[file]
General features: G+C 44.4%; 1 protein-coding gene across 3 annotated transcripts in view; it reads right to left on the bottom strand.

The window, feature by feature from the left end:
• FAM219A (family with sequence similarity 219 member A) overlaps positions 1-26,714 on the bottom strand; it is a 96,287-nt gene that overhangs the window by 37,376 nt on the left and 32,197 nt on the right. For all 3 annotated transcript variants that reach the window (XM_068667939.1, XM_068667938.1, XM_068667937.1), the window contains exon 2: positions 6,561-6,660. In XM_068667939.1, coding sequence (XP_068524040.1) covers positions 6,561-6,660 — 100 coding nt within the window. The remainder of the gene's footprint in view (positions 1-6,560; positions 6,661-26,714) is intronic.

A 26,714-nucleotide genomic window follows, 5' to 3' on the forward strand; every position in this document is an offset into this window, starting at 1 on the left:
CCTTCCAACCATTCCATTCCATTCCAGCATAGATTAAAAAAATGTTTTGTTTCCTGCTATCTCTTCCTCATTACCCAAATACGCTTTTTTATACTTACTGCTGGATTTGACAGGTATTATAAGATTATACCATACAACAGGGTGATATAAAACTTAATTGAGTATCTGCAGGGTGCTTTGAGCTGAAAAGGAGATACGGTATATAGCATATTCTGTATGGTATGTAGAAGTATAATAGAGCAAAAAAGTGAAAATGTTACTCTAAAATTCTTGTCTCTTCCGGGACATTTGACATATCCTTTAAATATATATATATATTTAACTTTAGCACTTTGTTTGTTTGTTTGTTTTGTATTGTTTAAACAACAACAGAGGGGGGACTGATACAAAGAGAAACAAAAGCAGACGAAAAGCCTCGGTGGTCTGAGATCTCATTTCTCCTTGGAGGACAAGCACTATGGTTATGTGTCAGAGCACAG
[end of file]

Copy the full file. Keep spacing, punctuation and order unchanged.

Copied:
General features: G+C 44.4%; 1 protein-coding gene across 3 annotated transcripts in view; it reads right to left on the bottom strand.

The window, feature by feature from the left end:
• FAM219A (family with sequence similarity 219 member A) overlaps positions 1-26,714 on the bottom strand; it is a 96,287-nt gene that overhangs the window by 37,376 nt on the left and 32,197 nt on the right. For all 3 annotated transcript variants that reach the window (XM_068667939.1, XM_068667938.1, XM_068667937.1), the window contains exon 2: positions 6,561-6,660. In XM_068667939.1, coding sequence (XP_068524040.1) covers positions 6,561-6,660 — 100 coding nt within the window. The remainder of the gene's footprint in view (positions 1-6,560; positions 6,661-26,714) is intronic.

A 26,714-nucleotide genomic window follows, 5' to 3' on the forward strand; every position in this document is an offset into this window, starting at 1 on the left:
CCTTCCAACCATTCCATTCCATTCCAGCATAGATTAAAAAAATGTTTTGTTTCCTGCTATCTCTTCCTCATTACCCAAATACGCTTTTTTATACTTACTGCTGGATTTGACAGGTATTATAAGATTATACCATACAACAGGGTGATATAAAACTTAATTGAGTATCTGCAGGGTGCTTTGAGCTGAAAAGGAGATACGGTATATAGCATATTCTGTATGGTATGTAGAAGTATAATAGAGCAAAAAAGTGAAAATGTTACTCTAAAATTCTTGTCTCTTCCGGGACATTTGACATATCCTTTAAATATATATATATATTTAACTTTAGCACTTTGTTTGTTTGTTTGTTTTGTATTGTTTAAACAACAACAGAGGGGGGACTGATACAAAGAGAAACAAAAGCAGACGAAAAGCCTCGGTGGTCTGAGATCTCATTTCTCCTTGGAGGACAAGCACTATGGTTATGTGTCAGAGCACAG